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Record Type: Review   ID: 233

Psychic Roots: Serendipity & Intuition in Genealogy

Jones, Henry Z., Jr.

 There probably is no profession, long-term hobby, or art or craft that is not moved forward on occasion by an exceptional human experience. This volume is written by a professional actor whose hobby, genealogy, is admittedly his "obsession." Here he describes his own experiences and those of others. Helen Hinchliff, in the Foreword, notes that many of the book’s contributors "know of Old Soul ... [or] the Great God of Genealogy, fate, Providence, God. ... all who sense this force report that it empowers them to get in touch with and to learn from their ancestors" (p. ix). Jones began by polling 300 noted genealogists worldwide regarding factors and forces beyond the logical that may have assisted them in their research. Exceptional experiences such as synchronicity and serendipity play an important part, but also described are following advice that panned out, only to discover the advisor did not give that specific advice; asking a stranger where the Catholic cemetery was even though sought for grandparents were Protestant. And walked straight to their grave. A head stone that was illegible suddenly was lit up for 3 minutes, during which it was quite clear and was photographed twice. Thereafter it remained unreadable. Many genealogists say they often ponder whether it was they who found the lost dead or vice versa! One suggested that "the dead sometimes invade our minds and guide us to the objects or documents we are seeking" (p. 49). Examples are also given of hunches, prayers, and dreams. There also often occurs a sense of déjà vu when visiting an ancestor’s living place. Jones says: Several times, I literally knew what was around the next bend of the road ... even though I had never been there before" (p. 147). There also are accounts of materializations, watches stopping, apparitions, or deliberately contacting deceased ancestors themselves; reincarnation, and "being led." A total of 316 people contributed accounts to this book, and all but one are identified by town and profession. Jones reports that he is writing a sequel.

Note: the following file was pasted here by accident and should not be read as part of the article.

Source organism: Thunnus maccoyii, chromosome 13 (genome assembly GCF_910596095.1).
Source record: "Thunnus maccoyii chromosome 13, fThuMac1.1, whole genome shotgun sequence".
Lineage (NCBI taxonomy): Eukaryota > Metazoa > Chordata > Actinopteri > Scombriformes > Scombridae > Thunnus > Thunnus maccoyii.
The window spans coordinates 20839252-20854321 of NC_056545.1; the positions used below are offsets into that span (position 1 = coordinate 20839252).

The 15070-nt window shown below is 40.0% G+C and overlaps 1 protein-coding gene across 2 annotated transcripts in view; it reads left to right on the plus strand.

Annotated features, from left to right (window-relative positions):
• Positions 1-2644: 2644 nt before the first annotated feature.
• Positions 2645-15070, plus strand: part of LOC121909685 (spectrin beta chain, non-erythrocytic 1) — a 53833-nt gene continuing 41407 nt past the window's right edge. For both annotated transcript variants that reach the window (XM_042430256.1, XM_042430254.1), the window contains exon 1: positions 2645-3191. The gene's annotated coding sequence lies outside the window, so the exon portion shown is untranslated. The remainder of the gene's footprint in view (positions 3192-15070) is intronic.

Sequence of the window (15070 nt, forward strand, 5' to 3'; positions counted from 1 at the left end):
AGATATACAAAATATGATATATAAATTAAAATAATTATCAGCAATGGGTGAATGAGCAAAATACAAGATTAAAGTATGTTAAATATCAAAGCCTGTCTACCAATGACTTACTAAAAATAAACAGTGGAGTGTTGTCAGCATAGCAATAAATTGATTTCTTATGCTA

Publisher Information:Baltimore, MD: Genealogical Publishing Co., 1993. 236p. Bibl: 223-225; 16 illus; Name Index: 227-236
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